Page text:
Pete’s Pond: Ty Smilanic

The Quinnipiac freshman is already living up to the hype

Peter Piekarski, Associate Sports Editor

Freshman forward Ty Smilanic had quite the memorable moment — he became the highest drafted Bobcat in school history as the 74th pick in the 2020 NHL Draft. 

“That was a really special moment for me and my family and to be the highest drafted player out of Quinnipiac University history that’s awesome too,” Smilanic said. “But I mean they’re such a great group of guys and teammates I have at Quinnipiac, they all texted me immediately after it happened. So, I mean, it’s a cool achievement, but I’m just happy to be part of Quinnipiac hockey.”

Only 11 months removed from his commitment to Quinnipiac, Smilanic is now part of a potential national championship contender and his goal with this team is nothing short of that.

“I came out to Quinnipiac, and I just fell in love with the players they have here and the culture, the coaches,” Smilanic said. “I love the idea that hockey’s the No. 1 thing on campus, and that’s really cool to me. I could have gone to Michigan where maybe hockey’s third, fourth on the order. So I mean to come here and join a rich history of hockey and hopefully bring the first national championship back to Quinnipiac.”

During a press conference with men’s hockey head coach Rand Pecknold and Smilanic, Pecknold noted that he expected Smilanic to be drafted higher and that Florida got a steal of a pick.

And I couldn’t agree more with Pecknold’s statement as I had Smilanic going as high as the 31st pick. However, three separate injuries throughout this past season is what caused his draft stock to drop.

Graphic by Connor Lawless

“He looks like a first-round talent to me,” Pecknold said. “He’s been dominant, he makes plays in small areas, he competes, he can skate. Elite level skater, great edges. So we’ve been really happy with him. I think he’s going to be, you know, one of the more dominant freshmen in our league this year.”

United States National Team Development Program (USNTDP) head coach Seth Appert helped develop Smilanic’s skill set over the last two years. Oddly enough, he used to be the head coach for the Rensselaer Polytechnic Institute, an ECAC Hockey conference member.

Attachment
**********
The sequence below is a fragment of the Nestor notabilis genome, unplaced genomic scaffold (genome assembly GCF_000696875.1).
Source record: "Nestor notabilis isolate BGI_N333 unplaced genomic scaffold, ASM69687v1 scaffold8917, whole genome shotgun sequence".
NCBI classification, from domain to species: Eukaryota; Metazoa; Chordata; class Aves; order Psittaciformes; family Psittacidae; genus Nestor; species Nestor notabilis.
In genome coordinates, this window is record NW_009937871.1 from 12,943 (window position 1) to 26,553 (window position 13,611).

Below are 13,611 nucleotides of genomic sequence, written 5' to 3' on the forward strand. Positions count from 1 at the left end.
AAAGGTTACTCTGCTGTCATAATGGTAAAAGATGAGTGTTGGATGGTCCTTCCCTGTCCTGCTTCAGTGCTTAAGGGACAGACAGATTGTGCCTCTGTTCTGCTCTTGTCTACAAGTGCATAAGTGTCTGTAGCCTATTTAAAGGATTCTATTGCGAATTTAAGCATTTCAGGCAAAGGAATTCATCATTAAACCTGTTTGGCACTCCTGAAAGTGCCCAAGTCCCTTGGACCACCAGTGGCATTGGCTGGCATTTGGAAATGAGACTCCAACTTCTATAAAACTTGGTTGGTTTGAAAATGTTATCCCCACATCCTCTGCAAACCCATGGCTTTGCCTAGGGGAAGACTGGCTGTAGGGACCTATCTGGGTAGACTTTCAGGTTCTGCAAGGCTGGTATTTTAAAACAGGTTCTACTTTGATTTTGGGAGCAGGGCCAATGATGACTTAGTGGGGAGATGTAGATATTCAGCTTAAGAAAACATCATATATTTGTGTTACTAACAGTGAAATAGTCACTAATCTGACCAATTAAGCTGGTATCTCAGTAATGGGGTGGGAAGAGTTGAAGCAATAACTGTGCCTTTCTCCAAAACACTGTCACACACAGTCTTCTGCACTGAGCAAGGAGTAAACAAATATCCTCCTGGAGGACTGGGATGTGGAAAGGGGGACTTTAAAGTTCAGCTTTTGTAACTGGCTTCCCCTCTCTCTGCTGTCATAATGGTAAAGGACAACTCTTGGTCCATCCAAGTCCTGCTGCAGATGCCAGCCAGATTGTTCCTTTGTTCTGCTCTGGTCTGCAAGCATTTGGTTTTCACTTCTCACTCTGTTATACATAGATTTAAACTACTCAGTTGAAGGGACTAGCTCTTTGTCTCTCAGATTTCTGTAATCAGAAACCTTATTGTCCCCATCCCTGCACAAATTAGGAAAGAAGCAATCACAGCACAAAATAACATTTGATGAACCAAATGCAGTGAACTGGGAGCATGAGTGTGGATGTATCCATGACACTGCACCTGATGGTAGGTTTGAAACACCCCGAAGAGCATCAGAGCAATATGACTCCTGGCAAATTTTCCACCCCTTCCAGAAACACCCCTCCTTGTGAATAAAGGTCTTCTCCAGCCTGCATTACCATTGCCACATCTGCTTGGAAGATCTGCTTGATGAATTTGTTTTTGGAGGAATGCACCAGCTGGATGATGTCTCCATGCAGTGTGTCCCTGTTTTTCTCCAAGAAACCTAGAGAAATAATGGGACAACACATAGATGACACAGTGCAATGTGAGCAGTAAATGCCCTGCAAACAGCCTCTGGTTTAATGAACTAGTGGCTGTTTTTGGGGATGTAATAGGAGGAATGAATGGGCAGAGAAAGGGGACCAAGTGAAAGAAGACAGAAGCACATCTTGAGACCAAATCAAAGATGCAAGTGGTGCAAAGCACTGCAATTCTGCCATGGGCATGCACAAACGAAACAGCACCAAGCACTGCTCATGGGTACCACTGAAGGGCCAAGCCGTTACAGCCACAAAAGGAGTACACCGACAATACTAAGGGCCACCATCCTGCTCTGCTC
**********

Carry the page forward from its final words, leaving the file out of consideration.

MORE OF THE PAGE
“Ty is an explosive, world-class skater,” Appert said to “He is certainly one of the most dynamic players of the draft and has shown that while playing through numerous injuries this season.” 

Smilanic joined a team that engages every opponent with speed. The Bobcats create a lot of their offensive setups through odd-man rushes. Spacing is huge for his game as he likes to use his speed to force defensemen to create bigger gaps, allowing him to go to work.

His play style appears to mimic that of Quinnipiac’s best forward and newly instated senior captain Odeen Tufto. Players with speed and incredible hands love to deke and dangle in every area of the rink.

“Smilanic is an excellent skater,” said Ben Kerr, a hockey scout for “He has very good top-end speed and excellent acceleration … Smilanic combines his strong skating with good puckhandling skills. He can challenge defenders and take them wide and get to the net … He has a very good wrist shot and a quick release. It is powerful and accurate and his quick hands can change the angle just before shooting, fooling goaltenders. His snapshot, slap shot, and one-timer are also effective.”

Prior to his commitment to Quinnipiac, Smilanic played at the junior level for the USNTDP in the United States Hockey League (USHL) as well as the U.S. National U17 and U18 teams.

While playing for the USNTDP in 2018-19, Smilanic recorded 9 goals and 8 assists for 17 points in 33 games. He then joined the U.S. National U17 team and posted 20 goals and 18 assists for 38 points in 54 games played — a near-exact points-per-game number to his USNTDP stats. And in one game at the U18 level, he scored one goal.

His next season, Smilanic blossomed and produced at a more elite level. In 34 games played for the U.S. National U18 team, he scored 7 goals and had 15 assists for 22 points. With the USNTDP, he scored 6 goals with 3 assists for 9 points in 12 games played.

“Ty Smilanic is on course to set his own path; he plays a dynamic game on the puck utilizing his speed and quickness to generate and produce offense,” said Dan Marr, director of NHL Central Scouting. “He gives a consistent effort and is relentless on pucks. Everything he does is high energy, utilizing his speed, quickness and competitiveness.”

With the 2020-21 NCAA or ECAC Hockey season in question at this point, it’s worth noting that his Western Hockey League rights are owned by the Regina Pats, should he opt to head to the Canadian Hockey League route after being drafted.

However, that is only if they are able to generate a season and the NCAA cannot.

For now, Pecknold will do whatever he can to prepare Smilanic for the season and build on his already explosive skills.

“His edges are elite like he has not just legitimate NHL speed but like elite NHL speed,” Pecknold said. “I think that’s his biggest trade. I mean, he had a great summer. He’s matured. He needs to work on some aspects of his game and as every 18-year-old does. That’s what we’re good at. We’ll round him out a little bit and can be a 200-foot player, but I think he’s got high character.”